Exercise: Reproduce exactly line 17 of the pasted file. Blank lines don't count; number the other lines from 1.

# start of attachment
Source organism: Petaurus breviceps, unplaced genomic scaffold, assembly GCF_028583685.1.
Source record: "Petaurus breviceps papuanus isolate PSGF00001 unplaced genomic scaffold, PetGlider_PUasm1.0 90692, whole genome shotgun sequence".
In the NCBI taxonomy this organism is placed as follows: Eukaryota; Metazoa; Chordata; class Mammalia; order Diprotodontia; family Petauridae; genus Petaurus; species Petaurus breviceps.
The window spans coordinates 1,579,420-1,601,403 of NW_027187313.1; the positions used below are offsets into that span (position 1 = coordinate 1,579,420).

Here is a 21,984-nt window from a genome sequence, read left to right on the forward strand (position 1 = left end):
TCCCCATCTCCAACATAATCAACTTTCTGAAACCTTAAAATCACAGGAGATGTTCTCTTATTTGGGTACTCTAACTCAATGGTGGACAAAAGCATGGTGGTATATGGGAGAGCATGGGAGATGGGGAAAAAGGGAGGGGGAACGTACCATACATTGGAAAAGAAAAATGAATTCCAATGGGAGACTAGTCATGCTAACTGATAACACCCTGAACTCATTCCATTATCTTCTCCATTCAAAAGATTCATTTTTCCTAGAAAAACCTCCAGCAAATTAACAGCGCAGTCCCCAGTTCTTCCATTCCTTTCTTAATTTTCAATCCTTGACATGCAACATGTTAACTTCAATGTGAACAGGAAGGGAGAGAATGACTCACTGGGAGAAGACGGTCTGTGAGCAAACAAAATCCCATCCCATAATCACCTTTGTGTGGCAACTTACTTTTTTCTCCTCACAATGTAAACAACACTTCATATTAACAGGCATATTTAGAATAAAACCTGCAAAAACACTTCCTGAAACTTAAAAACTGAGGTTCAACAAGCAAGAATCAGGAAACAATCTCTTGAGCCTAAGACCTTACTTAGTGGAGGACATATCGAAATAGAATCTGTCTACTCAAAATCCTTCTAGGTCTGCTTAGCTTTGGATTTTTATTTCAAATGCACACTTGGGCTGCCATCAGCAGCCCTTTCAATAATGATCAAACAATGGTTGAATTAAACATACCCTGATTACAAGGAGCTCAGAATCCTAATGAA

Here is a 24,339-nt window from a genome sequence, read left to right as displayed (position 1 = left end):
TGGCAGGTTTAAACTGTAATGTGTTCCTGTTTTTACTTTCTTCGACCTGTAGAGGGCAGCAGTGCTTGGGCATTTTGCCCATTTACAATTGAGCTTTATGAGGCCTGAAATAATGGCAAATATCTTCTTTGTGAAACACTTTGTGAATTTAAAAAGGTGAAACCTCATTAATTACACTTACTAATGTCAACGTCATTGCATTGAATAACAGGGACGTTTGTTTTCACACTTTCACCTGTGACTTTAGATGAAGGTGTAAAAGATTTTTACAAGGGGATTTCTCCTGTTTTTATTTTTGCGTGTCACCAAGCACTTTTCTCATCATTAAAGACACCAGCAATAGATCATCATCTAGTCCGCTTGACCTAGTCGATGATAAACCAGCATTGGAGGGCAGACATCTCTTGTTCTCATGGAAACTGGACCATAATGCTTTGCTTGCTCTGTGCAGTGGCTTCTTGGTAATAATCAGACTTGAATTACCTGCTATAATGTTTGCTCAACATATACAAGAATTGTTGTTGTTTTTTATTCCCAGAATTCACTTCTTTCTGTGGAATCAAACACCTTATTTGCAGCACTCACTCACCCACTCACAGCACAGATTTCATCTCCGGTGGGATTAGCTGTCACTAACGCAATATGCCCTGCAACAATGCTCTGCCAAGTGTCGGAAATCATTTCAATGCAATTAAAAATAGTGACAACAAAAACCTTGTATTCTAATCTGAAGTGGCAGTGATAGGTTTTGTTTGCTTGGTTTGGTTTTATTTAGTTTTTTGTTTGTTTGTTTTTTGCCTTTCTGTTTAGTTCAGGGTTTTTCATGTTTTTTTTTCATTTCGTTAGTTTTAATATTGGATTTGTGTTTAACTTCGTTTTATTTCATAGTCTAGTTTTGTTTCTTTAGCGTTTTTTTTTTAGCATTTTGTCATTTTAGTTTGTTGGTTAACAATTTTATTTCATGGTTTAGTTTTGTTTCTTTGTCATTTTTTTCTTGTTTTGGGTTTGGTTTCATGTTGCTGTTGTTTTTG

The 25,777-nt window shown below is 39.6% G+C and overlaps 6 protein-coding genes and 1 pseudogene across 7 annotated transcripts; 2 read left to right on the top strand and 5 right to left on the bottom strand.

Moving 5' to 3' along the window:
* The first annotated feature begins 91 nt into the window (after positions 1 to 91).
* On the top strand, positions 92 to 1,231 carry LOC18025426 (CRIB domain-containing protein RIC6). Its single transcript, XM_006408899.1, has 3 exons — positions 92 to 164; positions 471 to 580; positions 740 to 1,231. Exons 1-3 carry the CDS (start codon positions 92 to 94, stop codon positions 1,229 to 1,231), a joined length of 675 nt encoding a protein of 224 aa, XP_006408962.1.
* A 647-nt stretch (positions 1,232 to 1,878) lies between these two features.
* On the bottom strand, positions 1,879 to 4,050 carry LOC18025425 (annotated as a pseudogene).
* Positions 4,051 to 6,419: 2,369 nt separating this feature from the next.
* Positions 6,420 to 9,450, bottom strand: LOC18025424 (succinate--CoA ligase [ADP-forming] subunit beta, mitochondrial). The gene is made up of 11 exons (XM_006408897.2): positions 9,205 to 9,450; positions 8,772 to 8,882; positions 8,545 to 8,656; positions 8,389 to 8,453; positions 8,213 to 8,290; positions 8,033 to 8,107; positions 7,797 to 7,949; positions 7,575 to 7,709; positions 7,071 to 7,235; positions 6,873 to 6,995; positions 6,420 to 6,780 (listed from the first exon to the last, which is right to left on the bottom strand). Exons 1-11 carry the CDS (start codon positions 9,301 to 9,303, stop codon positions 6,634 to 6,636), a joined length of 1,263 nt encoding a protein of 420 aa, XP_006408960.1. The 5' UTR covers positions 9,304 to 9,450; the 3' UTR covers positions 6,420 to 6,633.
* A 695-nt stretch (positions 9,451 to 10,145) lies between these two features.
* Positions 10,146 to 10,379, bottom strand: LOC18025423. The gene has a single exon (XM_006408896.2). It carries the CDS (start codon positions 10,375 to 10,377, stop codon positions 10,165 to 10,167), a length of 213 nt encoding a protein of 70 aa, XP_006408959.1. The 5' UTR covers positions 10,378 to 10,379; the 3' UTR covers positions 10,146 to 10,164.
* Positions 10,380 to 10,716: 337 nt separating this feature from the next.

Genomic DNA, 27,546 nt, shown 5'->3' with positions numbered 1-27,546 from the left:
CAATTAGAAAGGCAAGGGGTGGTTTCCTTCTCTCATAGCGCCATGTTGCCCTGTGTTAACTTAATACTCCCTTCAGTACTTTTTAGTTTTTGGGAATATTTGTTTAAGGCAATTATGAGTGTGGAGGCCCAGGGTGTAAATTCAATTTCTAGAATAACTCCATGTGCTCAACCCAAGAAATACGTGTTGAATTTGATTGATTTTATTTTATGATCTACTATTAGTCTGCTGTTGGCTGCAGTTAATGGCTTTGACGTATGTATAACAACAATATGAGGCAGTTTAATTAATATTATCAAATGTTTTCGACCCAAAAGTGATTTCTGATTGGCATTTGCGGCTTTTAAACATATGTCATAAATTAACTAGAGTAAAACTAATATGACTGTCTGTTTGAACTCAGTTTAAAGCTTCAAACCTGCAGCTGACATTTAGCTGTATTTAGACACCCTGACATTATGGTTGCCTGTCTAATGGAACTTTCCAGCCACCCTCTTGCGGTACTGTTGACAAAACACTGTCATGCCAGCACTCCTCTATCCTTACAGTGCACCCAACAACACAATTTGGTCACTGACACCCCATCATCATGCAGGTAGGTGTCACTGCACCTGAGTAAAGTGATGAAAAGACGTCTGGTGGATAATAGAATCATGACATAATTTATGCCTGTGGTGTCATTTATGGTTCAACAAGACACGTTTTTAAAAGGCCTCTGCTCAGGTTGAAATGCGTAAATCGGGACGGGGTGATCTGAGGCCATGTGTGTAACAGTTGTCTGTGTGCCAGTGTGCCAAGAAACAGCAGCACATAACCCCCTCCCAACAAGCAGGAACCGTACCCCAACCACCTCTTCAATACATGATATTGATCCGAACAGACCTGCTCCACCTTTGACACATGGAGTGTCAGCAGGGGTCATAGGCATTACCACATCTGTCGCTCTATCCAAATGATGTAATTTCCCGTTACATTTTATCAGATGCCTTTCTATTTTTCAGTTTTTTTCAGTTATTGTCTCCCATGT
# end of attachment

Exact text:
* A 695-nt stretch (positions 9,451 to 10,145) lies between these two features.